5. Peanuts. The Harvard School of Public Health has demonstrated that a few peanuts or a spoonful of peanut butter in the morning can help control blood sugar.

• Peanuts have a glycemic index score of 14. Peanuts release their sugar content into the body slowly, which keeps you full and may prevent cravings for sugary foods.

Incorporating these foods into your diet today could mean relying less on insulin tomorrow. But remember to consult your doctor before making any major changes in diet. Also, be aware of the potential for allergies to foods you haven't tried before. If you plan to add many new foods to your diet, it's a good idea to do so one at a time.

Paying Attention to Your Body's Signals for Optimal Health

Your body is a marvelous creation! It speaks to you when it's doing great, and it also speaks to you when things aren't so wonderful. 

But that's the beauty of it - your body gives a ton of signals to let you know it's in need of something so you can do what's necessary to achieve optimal health.

Use these strategies to tune in to what your body is telling you:

1. Assess how you feel each morning. The early morning hours are usually ideal for you to listen for your body's signals. At that time of day, it's usually very quiet, so you can pay closer attention to the physical signals. Each morning, determine whether you feel different from the morning before.

* Determine if you experience any new aches when getting out of bed.

* Figure out if you wake up feeling lousy, even after a sound night's sleep.

* See if you wake up with any ailments that you didn't go to sleep with.

2. Compare the effects of different food choices. As you go through the motions day by day, it's sometimes tough to maintain proper nutrition.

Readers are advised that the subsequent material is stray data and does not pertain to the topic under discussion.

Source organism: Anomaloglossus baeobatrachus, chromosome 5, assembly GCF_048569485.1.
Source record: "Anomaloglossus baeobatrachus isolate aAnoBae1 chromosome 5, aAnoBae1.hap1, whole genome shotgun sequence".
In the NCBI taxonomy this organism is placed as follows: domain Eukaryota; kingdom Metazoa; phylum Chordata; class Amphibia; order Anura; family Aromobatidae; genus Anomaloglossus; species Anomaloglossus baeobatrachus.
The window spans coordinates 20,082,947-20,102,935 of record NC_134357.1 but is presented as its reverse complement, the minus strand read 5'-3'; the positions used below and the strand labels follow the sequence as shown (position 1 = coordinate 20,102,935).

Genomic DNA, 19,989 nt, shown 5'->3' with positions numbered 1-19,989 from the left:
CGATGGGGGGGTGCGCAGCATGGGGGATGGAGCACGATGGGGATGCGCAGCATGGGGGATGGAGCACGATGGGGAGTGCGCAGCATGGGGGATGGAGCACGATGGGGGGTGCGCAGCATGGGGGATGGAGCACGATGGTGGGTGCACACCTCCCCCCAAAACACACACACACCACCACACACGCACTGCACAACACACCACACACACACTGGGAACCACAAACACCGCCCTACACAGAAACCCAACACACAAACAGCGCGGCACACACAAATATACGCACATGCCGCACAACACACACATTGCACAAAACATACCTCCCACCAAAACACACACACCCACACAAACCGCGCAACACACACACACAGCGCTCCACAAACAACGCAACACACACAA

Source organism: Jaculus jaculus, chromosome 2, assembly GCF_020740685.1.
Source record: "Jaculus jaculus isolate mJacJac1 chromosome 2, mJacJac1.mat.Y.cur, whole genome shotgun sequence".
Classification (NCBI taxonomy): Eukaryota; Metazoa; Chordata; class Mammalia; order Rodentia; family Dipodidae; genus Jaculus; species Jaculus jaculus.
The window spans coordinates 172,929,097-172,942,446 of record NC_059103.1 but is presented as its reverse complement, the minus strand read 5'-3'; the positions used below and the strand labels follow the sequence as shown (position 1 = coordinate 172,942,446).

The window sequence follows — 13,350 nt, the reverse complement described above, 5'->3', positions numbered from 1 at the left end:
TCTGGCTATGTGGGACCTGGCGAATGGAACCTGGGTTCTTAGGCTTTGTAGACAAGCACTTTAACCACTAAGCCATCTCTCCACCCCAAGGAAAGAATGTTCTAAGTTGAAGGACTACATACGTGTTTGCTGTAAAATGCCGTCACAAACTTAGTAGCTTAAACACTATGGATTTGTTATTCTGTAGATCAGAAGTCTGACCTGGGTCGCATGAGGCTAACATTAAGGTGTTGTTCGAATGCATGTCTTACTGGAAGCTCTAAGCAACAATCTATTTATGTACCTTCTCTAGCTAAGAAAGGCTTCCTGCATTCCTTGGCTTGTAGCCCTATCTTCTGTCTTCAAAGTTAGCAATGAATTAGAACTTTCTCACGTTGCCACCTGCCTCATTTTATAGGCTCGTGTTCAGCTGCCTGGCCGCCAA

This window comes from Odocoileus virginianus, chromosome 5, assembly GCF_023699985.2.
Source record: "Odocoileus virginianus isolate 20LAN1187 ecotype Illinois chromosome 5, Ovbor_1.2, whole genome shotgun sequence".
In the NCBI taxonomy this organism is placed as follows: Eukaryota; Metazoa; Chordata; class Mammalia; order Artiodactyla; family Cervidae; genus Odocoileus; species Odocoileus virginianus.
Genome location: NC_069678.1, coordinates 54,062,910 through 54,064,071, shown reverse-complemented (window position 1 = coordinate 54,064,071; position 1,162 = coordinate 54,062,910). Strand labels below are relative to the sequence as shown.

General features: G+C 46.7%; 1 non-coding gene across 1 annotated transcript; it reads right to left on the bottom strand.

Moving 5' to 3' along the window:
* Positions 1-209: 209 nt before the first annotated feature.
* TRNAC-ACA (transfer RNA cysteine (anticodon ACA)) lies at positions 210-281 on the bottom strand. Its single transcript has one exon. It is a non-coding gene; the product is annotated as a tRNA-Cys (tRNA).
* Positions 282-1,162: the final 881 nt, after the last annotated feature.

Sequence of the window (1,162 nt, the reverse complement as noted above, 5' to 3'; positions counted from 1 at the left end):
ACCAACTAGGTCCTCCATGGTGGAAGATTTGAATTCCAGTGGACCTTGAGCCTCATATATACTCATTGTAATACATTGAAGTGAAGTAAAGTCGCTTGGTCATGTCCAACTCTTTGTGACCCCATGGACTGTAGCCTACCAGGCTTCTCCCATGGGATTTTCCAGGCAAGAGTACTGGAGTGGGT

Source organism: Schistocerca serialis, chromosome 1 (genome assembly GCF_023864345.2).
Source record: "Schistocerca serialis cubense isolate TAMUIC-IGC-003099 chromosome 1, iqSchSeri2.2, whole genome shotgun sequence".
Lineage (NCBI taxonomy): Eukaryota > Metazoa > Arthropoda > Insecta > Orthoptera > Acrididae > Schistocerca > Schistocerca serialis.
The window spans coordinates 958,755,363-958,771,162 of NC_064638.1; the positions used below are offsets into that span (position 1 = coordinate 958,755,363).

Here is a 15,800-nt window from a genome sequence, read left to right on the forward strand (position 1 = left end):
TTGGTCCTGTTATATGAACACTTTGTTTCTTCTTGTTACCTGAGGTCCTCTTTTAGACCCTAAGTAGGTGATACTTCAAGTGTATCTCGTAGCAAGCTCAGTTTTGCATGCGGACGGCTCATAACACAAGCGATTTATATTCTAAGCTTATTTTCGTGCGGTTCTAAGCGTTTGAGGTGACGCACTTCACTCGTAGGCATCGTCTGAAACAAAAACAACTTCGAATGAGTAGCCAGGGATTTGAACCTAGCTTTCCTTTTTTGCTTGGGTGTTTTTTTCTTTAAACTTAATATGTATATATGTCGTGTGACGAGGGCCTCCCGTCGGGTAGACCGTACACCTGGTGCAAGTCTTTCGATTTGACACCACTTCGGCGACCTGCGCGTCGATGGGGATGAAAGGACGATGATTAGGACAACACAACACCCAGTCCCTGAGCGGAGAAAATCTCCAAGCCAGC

Especially if you're always on the go, you may end up making some poor food choices. As you do that, however, it's important to see what kind of impact your food choices have on your body.

• How effective are you in the gym after you've spent a day eating junk food?

• Does your mind function better and do you have more energy when you eat vitamin-rich foods?

3. Get regular checkups. Even if you haven't seen or felt anything to worry about, it's important to get regular checkups at the doctor just to make sure everything is intact.

• If you're about to embark upon a stressful month at work, now would be a great time to get a checkup.

• Put a routine in place for doing checkups and stick to it.

4. Know your body's physical capabilities. Although you may consider yourself healthy and in good shape overall, there's just so much the body can manage. Whether it's exercise or mental work at the office, it's important to know your limits so you don't end up burned out and physically exhausted.

• It's okay to work out until your muscles feel worn, but you'll know if you've overdone it if the recovery time is longer than you expect.

• The same goes for mental exhaustion. You'll feel like you're coping through the long, stressful hours at work until you realize you're motionless in bed when you should be up getting ready for work!

Remember that you rely heavily on your body to take you through the ins and outs of daily life, so you're better off protecting it! Listen to your body's signals and act accordingly!